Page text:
The credit hire sector stands to be the biggest loser if the Office of Fair Trading pursues its provisional decision to refer the private motor insurance market to the Competition Commission for a full scale investigation. And it is right to be fearful.
It is hard to see this not going to the Competition Commission given the political, consumer and industry consensus that an inquiry will benefit the sector and drive out unnecessary costs. The OFT is gathering views on its initial report and recommendation up until 6 July but, so far, only the credit hire sector has come out strongly against a full-scale inquiry. The Credit Hire Organisation will have an opportunity to make a last ditch stand a few days ahead of that deadline when it meets the All Party Parliamentary Group on Insurance & Financial Services on Tuesday 3 July. Frankly, this is unlikely to move opinion very much and will probably serve to identify to the credit hire sector the ground on which it will have to do battle once the Competition Commission gets its teeth into the issues.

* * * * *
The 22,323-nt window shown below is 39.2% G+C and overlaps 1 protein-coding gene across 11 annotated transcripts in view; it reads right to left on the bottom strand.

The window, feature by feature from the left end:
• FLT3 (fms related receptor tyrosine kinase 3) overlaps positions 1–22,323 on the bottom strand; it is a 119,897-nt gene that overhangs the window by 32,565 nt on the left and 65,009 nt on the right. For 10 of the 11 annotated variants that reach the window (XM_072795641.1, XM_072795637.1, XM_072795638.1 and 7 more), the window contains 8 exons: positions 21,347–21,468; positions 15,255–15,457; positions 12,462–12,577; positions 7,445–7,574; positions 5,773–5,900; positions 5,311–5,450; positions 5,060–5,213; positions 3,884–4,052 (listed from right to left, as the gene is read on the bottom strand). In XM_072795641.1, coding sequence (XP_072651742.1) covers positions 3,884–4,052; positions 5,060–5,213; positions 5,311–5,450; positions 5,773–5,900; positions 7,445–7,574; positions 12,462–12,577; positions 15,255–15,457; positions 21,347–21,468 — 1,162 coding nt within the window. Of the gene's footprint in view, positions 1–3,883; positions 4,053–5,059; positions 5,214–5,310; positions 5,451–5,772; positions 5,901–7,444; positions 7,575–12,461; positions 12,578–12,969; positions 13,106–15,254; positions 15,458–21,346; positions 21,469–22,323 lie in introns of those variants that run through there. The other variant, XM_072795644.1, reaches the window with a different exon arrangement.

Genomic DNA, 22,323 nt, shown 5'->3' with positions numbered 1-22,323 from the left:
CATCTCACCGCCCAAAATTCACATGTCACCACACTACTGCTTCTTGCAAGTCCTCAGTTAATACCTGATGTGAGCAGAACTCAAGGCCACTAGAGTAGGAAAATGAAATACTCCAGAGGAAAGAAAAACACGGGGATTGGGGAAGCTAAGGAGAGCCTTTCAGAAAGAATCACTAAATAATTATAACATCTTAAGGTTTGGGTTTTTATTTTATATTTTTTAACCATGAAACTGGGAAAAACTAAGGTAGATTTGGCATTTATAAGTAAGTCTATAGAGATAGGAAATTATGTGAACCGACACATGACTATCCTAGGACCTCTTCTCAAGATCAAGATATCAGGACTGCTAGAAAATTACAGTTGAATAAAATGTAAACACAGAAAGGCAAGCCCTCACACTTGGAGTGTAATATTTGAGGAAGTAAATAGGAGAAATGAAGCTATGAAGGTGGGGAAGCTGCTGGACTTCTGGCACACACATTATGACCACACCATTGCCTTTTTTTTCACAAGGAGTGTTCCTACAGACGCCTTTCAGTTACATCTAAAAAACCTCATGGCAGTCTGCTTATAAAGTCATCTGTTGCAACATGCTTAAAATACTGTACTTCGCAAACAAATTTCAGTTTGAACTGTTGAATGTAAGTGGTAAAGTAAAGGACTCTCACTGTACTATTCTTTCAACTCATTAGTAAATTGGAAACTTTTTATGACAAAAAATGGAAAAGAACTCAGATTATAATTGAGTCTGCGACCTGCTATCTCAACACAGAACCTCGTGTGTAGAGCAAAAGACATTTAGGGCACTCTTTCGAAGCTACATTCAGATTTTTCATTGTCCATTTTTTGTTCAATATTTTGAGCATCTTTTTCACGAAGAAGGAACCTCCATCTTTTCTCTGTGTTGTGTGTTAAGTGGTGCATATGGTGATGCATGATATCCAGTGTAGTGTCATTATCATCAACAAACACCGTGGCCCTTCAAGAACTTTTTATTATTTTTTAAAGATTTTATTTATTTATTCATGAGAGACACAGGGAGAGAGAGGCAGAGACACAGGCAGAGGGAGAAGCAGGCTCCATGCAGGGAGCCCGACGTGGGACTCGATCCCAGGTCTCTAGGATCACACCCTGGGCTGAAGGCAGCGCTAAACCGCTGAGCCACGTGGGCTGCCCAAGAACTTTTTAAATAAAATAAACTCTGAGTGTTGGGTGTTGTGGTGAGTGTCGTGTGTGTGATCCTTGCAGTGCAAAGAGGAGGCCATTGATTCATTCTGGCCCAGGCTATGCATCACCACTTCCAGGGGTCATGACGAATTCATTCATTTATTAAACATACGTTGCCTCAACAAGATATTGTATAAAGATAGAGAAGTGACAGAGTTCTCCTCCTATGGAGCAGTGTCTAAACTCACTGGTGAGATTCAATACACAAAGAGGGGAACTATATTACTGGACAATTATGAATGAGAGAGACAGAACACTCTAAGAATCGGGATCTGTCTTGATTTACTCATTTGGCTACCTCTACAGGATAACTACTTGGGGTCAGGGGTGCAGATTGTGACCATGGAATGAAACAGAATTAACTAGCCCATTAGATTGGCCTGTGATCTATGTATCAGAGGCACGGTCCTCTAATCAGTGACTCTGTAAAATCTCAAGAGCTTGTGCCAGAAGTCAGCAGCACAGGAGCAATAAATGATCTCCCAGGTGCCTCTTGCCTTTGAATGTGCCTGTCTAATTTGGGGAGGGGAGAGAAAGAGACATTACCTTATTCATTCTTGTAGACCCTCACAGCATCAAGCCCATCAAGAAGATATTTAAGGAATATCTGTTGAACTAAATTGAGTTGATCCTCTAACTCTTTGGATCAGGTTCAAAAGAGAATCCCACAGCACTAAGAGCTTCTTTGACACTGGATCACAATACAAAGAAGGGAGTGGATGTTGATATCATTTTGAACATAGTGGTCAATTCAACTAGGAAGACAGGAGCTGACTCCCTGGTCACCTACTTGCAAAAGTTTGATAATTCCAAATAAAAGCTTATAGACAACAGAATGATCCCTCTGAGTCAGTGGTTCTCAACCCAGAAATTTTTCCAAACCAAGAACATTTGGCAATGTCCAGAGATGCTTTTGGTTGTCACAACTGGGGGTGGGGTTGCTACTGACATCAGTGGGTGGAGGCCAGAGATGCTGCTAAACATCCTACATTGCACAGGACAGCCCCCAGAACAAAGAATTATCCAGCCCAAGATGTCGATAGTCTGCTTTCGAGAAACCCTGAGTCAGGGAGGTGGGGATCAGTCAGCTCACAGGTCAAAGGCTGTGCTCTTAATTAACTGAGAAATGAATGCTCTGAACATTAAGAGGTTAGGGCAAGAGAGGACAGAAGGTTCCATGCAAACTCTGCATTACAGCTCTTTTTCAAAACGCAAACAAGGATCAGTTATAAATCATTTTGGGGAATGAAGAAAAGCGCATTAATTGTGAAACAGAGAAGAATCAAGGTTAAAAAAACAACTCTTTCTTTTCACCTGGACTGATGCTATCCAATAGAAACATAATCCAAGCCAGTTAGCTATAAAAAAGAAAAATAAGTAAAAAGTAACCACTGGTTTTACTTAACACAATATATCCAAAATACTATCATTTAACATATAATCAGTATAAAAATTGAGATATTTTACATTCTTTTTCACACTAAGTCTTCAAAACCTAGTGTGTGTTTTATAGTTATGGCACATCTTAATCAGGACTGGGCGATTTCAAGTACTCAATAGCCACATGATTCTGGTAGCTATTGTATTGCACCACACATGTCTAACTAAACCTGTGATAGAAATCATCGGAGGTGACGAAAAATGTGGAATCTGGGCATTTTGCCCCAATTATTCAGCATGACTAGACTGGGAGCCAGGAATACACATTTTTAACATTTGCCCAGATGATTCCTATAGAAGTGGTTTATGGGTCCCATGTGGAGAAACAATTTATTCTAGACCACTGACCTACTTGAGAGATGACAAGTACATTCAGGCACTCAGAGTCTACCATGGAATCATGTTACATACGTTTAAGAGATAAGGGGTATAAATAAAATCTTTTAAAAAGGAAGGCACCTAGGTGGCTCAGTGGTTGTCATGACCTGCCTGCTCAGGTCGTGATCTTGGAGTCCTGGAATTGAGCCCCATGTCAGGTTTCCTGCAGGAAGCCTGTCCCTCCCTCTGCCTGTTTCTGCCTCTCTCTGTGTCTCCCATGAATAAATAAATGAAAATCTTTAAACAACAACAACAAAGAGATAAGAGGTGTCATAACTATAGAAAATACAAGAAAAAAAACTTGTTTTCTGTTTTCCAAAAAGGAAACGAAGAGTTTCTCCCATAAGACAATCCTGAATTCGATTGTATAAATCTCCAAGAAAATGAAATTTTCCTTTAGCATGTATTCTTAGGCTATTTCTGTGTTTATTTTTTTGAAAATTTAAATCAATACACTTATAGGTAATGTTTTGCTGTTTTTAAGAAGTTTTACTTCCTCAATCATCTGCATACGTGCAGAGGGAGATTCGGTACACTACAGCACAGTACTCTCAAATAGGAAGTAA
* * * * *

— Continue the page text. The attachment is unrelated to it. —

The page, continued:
The spokesmen for the sector will certainly have to come up with better arguments than they have managed so far. Casting doubt on whether an organisation like the Competition Commission is capable of conducting an inquiry that will produce useful conclusions is not a good way of making friends and influencing people. The credit hire companies need to understand the vulnerability of their position. This is not a sector with the most secure of business models and many firms in it operate on tight margins: squeeze those and it could be very painful.
Instead of arguing that an investigation isn't needed, the credit hire representatives coming to Parliament on 3 July would be better advised to start rehearsing their arguments for what they would like to see come out of the – almost inevitable – investigation.
It will also be interesting to watch over the next few weeks is the pressure the OFT could come under to widen the remit of its referral to the Competition Commission. At the moment, it is quite tightly focussed on credit hire and repair costs but could probably benefit from being broadened out to include some of the other cost pressures insurance companies finds so difficult to deal with, such as the role of claims management companies and their close associates among claimant solicitors.
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